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Abstract:Feature selection is the problem of selecting a subset of features for a machine learning model that maximizes model quality subject to a resource budget constraint. For neural networks, prior methods, including those based on $\ell_1$ regularization, attention, and stochastic gates, typically select all of the features in one evaluation round, ignoring the residual value of the features during selection (i.e., the marginal contribution of a feature conditioned on the previously selected features). We propose a feature selection algorithm called Sequential Attention that achieves state-of-the-art empirical results for neural networks. This algorithm is based on an efficient implementation of greedy forward selection and uses attention weights at each step as a proxy for marginal feature importance. We provide theoretical insights into our Sequential Attention algorithm for linear regression models by showing that an adaptation to this setting is equivalent to the classical Orthogonal Matching Pursuit algorithm [PRK1993], and thus inherits all of its provable guarantees. Lastly, our theoretical and empirical analyses provide new explanations towards the effectiveness of attention and its connections to overparameterization, which might be of independent interest.

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Abstract:Kronecker regression is a highly-structured least squares problem $\min_{\mathbf{x}} \lVert \mathbf{K}\mathbf{x} - \mathbf{b} \rVert_{2}^2$, where the design matrix $\mathbf{K} = \mathbf{A}^{(1)} \otimes \cdots \otimes \mathbf{A}^{(N)}$ is a Kronecker product of factor matrices. This regression problem arises in each step of the widely-used alternating least squares (ALS) algorithm for computing the Tucker decomposition of a tensor. We present the first subquadratic-time algorithm for solving Kronecker regression to a $(1+\varepsilon)$-approximation that avoids the exponential term $O(\varepsilon^{-N})$ in the running time. Our techniques combine leverage score sampling and iterative methods. By extending our approach to block-design matrices where one block is a Kronecker product, we also achieve subquadratic-time algorithms for (1) Kronecker ridge regression and (2) updating the factor matrix of a Tucker decomposition in ALS, which is not a pure Kronecker regression problem, thereby improving the running time of all steps of Tucker ALS. We demonstrate the speed and accuracy of this Kronecker regression algorithm on synthetic data and real-world image tensors.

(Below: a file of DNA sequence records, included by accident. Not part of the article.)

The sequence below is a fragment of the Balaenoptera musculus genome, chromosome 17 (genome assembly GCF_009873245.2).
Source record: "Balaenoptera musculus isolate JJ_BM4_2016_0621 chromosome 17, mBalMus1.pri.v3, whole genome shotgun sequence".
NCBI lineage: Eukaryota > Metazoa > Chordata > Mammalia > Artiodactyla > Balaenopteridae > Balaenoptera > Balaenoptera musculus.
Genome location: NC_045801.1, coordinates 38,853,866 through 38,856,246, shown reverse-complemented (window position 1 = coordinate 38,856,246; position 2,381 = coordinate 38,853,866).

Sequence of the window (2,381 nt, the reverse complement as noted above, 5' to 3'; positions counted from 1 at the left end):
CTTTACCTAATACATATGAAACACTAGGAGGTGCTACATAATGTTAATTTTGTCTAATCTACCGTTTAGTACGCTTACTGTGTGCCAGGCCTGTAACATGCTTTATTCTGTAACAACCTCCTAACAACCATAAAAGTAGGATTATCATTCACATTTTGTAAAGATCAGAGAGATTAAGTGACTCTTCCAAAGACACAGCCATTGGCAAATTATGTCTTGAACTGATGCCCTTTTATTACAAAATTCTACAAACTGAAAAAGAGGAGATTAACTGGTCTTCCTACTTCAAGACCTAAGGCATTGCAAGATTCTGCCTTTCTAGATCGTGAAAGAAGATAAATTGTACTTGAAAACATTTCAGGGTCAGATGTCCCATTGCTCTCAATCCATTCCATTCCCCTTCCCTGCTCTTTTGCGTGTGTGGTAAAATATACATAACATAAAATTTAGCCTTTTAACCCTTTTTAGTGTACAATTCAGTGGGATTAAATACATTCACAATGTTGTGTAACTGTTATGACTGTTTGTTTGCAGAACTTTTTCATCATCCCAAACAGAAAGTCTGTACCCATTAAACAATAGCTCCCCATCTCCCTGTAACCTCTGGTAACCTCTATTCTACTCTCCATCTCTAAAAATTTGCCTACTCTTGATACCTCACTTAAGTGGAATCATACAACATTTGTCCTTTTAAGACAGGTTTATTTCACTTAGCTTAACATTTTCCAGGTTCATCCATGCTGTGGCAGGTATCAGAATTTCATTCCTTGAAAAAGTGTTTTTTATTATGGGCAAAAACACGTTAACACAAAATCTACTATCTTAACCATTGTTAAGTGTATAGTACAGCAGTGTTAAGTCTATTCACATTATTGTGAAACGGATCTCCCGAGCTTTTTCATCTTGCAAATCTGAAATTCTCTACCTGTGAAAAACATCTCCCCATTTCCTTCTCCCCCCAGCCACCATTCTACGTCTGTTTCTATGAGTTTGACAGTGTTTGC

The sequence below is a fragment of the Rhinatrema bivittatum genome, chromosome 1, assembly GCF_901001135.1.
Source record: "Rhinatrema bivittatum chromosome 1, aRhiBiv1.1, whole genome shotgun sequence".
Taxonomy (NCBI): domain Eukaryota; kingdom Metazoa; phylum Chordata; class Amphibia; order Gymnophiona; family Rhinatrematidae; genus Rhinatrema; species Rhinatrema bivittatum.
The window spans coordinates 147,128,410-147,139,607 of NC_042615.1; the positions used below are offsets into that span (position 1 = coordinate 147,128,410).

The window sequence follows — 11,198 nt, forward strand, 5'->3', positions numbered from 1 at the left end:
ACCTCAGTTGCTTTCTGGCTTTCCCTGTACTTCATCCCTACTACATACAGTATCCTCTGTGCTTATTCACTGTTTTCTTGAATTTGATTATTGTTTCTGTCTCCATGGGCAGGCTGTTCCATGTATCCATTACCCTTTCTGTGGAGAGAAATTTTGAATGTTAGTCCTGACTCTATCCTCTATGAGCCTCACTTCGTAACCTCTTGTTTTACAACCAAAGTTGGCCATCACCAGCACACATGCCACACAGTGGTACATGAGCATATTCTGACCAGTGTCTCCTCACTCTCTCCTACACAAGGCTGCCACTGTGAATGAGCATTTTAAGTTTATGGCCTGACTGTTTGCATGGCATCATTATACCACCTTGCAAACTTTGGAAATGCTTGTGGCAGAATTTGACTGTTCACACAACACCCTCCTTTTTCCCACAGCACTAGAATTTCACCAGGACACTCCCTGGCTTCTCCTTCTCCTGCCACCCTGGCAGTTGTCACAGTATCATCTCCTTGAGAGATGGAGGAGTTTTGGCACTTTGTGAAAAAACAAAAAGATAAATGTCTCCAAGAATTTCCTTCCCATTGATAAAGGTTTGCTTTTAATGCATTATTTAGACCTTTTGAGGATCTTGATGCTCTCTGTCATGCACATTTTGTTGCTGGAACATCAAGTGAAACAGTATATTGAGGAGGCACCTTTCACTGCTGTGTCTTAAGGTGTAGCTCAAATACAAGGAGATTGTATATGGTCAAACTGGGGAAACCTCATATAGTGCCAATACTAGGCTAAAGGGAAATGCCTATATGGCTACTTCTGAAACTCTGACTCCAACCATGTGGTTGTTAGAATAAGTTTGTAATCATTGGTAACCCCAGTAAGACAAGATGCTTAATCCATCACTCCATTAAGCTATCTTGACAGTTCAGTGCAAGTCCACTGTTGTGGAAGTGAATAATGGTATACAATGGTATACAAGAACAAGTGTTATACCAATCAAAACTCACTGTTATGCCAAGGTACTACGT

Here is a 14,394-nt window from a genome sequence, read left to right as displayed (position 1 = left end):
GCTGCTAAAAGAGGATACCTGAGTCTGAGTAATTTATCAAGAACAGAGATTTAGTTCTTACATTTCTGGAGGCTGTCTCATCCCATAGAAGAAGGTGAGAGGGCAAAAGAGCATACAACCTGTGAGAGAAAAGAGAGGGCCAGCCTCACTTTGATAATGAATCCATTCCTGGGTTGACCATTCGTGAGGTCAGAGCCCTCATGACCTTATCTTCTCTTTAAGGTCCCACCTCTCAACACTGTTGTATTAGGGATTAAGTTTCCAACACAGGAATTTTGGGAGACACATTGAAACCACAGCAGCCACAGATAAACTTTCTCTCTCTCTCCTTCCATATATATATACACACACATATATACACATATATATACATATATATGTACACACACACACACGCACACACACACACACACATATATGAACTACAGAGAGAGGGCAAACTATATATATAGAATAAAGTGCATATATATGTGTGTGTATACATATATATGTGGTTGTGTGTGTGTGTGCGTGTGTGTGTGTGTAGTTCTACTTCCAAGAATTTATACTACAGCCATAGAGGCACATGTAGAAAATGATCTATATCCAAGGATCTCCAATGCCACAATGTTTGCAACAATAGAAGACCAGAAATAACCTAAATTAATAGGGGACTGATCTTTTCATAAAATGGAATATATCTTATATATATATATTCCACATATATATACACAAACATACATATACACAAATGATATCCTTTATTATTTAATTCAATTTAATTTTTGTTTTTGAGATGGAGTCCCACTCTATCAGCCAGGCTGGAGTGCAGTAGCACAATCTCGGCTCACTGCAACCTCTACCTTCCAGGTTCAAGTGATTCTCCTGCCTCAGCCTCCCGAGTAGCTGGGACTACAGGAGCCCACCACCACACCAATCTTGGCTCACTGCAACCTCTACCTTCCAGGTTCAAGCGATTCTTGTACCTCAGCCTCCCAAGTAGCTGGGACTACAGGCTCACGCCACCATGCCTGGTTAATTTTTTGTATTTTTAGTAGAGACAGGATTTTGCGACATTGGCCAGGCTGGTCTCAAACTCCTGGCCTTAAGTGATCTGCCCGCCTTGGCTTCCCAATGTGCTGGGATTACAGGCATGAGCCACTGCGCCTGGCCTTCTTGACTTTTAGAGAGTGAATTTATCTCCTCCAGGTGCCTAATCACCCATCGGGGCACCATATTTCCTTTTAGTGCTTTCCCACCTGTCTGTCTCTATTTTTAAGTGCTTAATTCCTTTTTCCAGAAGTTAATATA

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Abstract:Low-rank tensor decomposition generalizes low-rank matrix approximation and is a powerful technique for discovering low-dimensional structure in high-dimensional data. In this paper, we study Tucker decompositions and use tools from randomized numerical linear algebra called ridge leverage scores to accelerate the core tensor update step in the widely-used alternating least squares (ALS) algorithm. Updating the core tensor, a severe bottleneck in ALS, is a highly-structured ridge regression problem where the design matrix is a Kronecker product of the factor matrices. We show how to use approximate ridge leverage scores to construct a sketched instance for any ridge regression problem such that the solution vector for the sketched problem is a $(1+\varepsilon)$-approximation to the original instance. Moreover, we show that classical leverage scores suffice as an approximation, which then allows us to exploit the Kronecker structure and update the core tensor in time that depends predominantly on the rank and the sketching parameters (i.e., sublinear in the size of the input tensor). We also give upper bounds for ridge leverage scores as rows are removed from the design matrix (e.g., if the tensor has missing entries), and we demonstrate the effectiveness of our approximate ridge regressioni algorithm for large, low-rank Tucker decompositions on both synthetic and real-world data.